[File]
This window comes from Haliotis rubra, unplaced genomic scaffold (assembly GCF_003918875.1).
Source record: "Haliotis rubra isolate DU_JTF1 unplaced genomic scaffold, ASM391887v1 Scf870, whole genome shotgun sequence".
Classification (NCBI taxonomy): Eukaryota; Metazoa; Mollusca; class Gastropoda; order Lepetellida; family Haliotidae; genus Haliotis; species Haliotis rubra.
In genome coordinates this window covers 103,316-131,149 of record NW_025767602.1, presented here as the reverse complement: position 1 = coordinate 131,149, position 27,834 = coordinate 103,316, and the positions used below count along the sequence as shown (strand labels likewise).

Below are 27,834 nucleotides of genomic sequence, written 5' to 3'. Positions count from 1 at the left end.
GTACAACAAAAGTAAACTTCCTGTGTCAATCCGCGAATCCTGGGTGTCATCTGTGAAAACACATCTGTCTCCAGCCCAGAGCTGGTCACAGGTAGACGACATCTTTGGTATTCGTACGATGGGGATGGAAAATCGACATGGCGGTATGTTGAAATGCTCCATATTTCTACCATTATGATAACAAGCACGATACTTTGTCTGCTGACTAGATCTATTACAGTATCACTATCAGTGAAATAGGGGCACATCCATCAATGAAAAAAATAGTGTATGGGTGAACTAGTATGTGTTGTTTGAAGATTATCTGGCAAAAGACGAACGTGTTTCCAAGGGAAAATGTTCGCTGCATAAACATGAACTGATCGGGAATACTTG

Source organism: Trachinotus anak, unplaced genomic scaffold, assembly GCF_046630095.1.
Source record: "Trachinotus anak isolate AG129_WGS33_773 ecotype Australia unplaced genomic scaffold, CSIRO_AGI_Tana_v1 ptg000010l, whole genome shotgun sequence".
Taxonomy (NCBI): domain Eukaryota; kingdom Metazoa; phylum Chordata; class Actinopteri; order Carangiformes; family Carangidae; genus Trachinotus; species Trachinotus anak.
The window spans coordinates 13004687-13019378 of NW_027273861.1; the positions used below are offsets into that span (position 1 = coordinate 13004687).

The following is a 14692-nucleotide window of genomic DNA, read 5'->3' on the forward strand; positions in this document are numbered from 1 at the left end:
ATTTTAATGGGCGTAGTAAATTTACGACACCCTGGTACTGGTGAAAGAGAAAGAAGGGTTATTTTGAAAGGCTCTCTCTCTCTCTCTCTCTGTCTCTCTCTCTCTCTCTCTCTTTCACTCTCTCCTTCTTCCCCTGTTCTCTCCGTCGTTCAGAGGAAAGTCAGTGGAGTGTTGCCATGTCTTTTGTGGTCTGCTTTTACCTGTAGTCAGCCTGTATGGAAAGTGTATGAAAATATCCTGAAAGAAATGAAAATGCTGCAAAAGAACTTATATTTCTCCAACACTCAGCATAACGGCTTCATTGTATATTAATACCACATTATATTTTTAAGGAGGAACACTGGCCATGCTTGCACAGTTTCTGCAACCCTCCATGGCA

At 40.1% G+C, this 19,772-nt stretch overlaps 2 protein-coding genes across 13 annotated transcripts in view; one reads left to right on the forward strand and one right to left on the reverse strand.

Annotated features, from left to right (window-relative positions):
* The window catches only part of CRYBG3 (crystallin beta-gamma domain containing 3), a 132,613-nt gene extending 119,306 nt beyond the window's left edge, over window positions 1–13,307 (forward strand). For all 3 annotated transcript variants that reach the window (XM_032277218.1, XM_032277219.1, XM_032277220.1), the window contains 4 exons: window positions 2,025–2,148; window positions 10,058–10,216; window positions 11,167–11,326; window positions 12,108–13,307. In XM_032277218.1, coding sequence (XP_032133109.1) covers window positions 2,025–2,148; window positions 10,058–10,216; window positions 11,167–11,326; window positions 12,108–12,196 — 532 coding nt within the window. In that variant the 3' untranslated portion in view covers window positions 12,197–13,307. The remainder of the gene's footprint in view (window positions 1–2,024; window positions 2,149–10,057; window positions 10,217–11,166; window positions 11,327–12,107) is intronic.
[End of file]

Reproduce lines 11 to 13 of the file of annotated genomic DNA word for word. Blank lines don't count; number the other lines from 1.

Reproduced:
The following is a 14692-nucleotide window of genomic DNA, read 5'->3' on the forward strand; positions in this document are numbered from 1 at the left end:
ATTTTAATGGGCGTAGTAAATTTACGACACCCTGGTACTGGTGAAAGAGAAAGAAGGGTTATTTTGAAAGGCTCTCTCTCTCTCTCTCTCTGTCTCTCTCTCTCTCTCTCTCTTTCACTCTCTCCTTCTTCCCCTGTTCTCTCCGTCGTTCAGAGGAAAGTCAGTGGAGTGTTGCCATGTCTTTTGTGGTCTGCTTTTACCTGTAGTCAGCCTGTATGGAAAGTGTATGAAAATATCCTGAAAGAAATGAAAATGCTGCAAAAGAACTTATATTTCTCCAACACTCAGCATAACGGCTTCATTGTATATTAATACCACATTATATTTTTAAGGAGGAACACTGGCCATGCTTGCACAGTTTCTGCAACCCTCCATGGCA

At 40.1% G+C, this 19,772-nt stretch overlaps 2 protein-coding genes across 13 annotated transcripts in view; one reads left to right on the forward strand and one right to left on the reverse strand.